RIVER OF THE MONTH
The Grande Ronde River
Flowing 212 miles from the Blue Mountains of eastern Oregon to its confluence with the Snake River in Washington, the Grande Ronde is one of the Pacific Northwest’s finest rivers. Its lower 44 miles, from the Wallowa River confluence to the Snake, are designated Wild and Scenic and course through spectacular river canyons, some more than 3,000 feet deep.
Why It Matters
The Grande Ronde supports crucial runs of Snake River salmon and steelhead and is one of the Pacific Northwest’s most revered fishing destinations. Its lower 90-plus miles offer one of the region’s great multiday river trips, with abundant wildlife, dramatic basalt rock formations and excellent fishing, hunting, kayaking, rafting and camping.
The Grande Ronde is home to 23 species of native fish, including four—spring and fall Chinook, bull trout and summer steelhead—that are threatened. The Nez Perce Tribe and Oregon Department of Fish and Wildlife are working to reintroduce coho salmon, which haven’t existed in the basin since the 1980’s.
The Grande Ronde’s abundance of wildlife is one of the things that makes this river so special. Rocky Mountain elk, bighorn sheep, black bear, white-tail deer, river otter, great gray owl, goshawk and bald eagle can all be seen along the river, especially within the lower canyon.
THE GRANDE RONDE RIVER, OREGON
How to See It
Most of the Wild and Scenic stretch is roadless, making boating the best (and often only) way to see it. The lower river, at its confluence with the Snake, is flanked for three miles by a road from Heller Bar, 28 miles south of Clarkston, Washington. Hwy 244 (off I-84, west of La Grande) offers access to the upper river.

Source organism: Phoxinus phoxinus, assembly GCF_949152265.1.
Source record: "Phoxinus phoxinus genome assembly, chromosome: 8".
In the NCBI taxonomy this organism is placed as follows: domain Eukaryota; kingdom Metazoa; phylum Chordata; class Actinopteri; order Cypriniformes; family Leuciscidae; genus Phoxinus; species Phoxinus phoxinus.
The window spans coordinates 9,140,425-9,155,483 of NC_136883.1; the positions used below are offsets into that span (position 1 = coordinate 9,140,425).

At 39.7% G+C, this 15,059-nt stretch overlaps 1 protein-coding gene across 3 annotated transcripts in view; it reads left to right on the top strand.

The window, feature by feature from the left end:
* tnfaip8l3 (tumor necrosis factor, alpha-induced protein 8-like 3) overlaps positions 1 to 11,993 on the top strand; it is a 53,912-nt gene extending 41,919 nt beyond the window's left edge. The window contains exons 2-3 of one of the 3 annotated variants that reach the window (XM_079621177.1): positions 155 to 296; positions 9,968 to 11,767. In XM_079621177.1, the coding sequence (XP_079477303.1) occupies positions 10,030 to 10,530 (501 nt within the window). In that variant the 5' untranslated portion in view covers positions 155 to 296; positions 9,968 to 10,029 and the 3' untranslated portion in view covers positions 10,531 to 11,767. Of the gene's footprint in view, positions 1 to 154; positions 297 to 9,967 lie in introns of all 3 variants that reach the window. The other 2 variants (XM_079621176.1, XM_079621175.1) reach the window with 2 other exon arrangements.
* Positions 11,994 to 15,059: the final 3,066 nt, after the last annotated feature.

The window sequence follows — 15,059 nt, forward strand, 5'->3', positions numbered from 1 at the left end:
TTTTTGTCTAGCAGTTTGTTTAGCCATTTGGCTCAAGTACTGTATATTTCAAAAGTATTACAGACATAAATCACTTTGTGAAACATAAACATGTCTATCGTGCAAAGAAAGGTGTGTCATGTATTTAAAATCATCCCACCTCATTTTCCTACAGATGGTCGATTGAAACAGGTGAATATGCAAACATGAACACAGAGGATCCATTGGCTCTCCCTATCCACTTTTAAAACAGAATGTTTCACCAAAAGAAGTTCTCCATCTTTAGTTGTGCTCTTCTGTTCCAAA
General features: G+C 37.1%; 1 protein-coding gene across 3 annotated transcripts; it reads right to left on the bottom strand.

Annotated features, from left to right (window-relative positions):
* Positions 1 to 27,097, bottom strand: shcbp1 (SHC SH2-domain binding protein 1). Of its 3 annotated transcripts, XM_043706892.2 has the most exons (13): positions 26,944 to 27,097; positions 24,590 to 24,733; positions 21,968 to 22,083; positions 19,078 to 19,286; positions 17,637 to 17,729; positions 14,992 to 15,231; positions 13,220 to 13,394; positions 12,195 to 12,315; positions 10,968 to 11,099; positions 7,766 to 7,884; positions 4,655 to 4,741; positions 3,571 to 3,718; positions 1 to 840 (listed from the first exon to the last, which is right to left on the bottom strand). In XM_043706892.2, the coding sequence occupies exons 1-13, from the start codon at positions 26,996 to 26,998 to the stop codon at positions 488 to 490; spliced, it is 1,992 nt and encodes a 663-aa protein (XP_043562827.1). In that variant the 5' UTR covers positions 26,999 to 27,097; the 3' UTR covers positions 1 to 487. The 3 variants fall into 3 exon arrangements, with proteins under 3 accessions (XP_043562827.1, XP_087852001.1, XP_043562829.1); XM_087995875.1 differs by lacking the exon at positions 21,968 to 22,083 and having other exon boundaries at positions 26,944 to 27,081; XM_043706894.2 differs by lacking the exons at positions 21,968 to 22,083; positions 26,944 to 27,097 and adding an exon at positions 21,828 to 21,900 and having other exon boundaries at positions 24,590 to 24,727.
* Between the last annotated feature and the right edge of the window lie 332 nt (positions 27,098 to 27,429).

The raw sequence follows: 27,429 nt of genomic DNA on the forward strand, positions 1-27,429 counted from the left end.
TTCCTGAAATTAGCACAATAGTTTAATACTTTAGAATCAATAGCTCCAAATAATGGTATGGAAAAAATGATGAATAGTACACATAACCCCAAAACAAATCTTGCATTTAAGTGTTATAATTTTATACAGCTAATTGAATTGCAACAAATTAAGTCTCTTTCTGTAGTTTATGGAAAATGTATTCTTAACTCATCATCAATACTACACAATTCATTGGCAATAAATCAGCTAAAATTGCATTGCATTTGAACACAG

The most popular float is the 46-mile trip from Minam to Troy, which begins at the Minam/ Wallowa confluence, where WRC protected the popular boating launch on the west side of the Minam River. With several Class III rapids, the float requires some technical maneuvering and is most challenging during late-summer and spring. Rafts can be rented at the Minam Store, and the float is best done in three days (or more, if you really want to enjoy it). For more information, visit the Umatilla National Forest website.
The Grande Ronde is one of the Pacific Northwestâ€™s premier fisheries, especially for its famed summer-run steelhead, which begin arriving in late September and peak between October and early December. Trout fishing can be excellent within the Wild and Scenic stretch, as well as on the upper river. Summer is also small-mouth bass season, which are non-native but thrilling on a fly rod.
Directions to Heller Bar
Directions to Minam State Rec Area
The Minam Store and the Minam State Recreation Area are located on Highway 82, just 33 miles northeast of La Grande, OR and 150 miles southeast of Kennewick, WA. While the Recreation Area is open year-round, State Parks does not maintain the road during the winter. The Heller Bar put-in can be accessed off Snake River Road via Highway 129. A Washington Discover Pass is required when visiting the site. Best Times of Year to Visit Boating: May to July Trout and Bass Fishing: Spring & Summer Steelhead Fishing: Late Sept. thru Dec.
CO N S E R VAT I O N
THE WRC STORY WRC has been working in the Grande Ronde river basin for 25 years. In 1992, we partnered with The Trust for Public Land to protect Lime Point, an outstanding property at the confluence of the Grande Ronde and Snake Rivers, at the mouth of Hells Canyon. In 2012, when access to the Minam River boat launch (the main put-in for floating the Wild and Scenic stretch of the Grande Ronde) was threatened, WRC acquired the launch and conveyed it to the Minam State Recreation Area to forever protect this important access point. Most recently, WRC conserved 2.5 miles of Catherine Creek, a critical tributary to the Grande Ronde. The project enabled intensive restoration of the highestpriority stream-reach of river in the entire How to Help Columbia Basin for recovering Chinook salmon. MIKE HUPP, DAWN PATROL IMAGES